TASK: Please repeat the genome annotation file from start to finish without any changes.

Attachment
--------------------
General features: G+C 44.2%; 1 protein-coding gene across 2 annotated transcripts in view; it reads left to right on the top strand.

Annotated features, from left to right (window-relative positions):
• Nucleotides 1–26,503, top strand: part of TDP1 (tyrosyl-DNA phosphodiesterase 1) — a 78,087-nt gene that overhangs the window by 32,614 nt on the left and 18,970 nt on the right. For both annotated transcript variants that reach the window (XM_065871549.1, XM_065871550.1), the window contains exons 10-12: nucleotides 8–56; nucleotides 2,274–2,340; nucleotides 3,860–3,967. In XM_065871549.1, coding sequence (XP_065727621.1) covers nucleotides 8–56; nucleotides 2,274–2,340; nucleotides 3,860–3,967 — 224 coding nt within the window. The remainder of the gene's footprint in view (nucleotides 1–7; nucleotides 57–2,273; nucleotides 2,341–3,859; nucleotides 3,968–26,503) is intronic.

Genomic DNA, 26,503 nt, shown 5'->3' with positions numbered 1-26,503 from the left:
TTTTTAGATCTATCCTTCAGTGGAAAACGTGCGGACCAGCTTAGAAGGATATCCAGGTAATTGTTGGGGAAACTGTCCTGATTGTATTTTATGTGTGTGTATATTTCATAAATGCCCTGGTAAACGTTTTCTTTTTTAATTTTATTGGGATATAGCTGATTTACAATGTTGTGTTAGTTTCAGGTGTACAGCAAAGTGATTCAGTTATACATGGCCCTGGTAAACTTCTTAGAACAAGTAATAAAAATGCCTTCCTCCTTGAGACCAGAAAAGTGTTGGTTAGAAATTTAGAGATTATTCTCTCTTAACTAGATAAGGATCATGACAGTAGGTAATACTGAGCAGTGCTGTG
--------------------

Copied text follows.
General features: G+C 44.2%; 1 protein-coding gene across 2 annotated transcripts in view; it reads left to right on the top strand.

Annotated features, from left to right (window-relative positions):
• Nucleotides 1–26,503, top strand: part of TDP1 (tyrosyl-DNA phosphodiesterase 1) — a 78,087-nt gene that overhangs the window by 32,614 nt on the left and 18,970 nt on the right. For both annotated transcript variants that reach the window (XM_065871549.1, XM_065871550.1), the window contains exons 10-12: nucleotides 8–56; nucleotides 2,274–2,340; nucleotides 3,860–3,967. In XM_065871549.1, coding sequence (XP_065727621.1) covers nucleotides 8–56; nucleotides 2,274–2,340; nucleotides 3,860–3,967 — 224 coding nt within the window. The remainder of the gene's footprint in view (nucleotides 1–7; nucleotides 57–2,273; nucleotides 2,341–3,859; nucleotides 3,968–26,503) is intronic.

Genomic DNA, 26,503 nt, shown 5'->3' with positions numbered 1-26,503 from the left:
TTTTTAGATCTATCCTTCAGTGGAAAACGTGCGGACCAGCTTAGAAGGATATCCAGGTAATTGTTGGGGAAACTGTCCTGATTGTATTTTATGTGTGTGTATATTTCATAAATGCCCTGGTAAACGTTTTCTTTTTTAATTTTATTGGGATATAGCTGATTTACAATGTTGTGTTAGTTTCAGGTGTACAGCAAAGTGATTCAGTTATACATGGCCCTGGTAAACTTCTTAGAACAAGTAATAAAAATGCCTTCCTCCTTGAGACCAGAAAAGTGTTGGTTAGAAATTTAGAGATTATTCTCTCTTAACTAGATAAGGATCATGACAGTAGGTAATACTGAGCAGTGCTGTG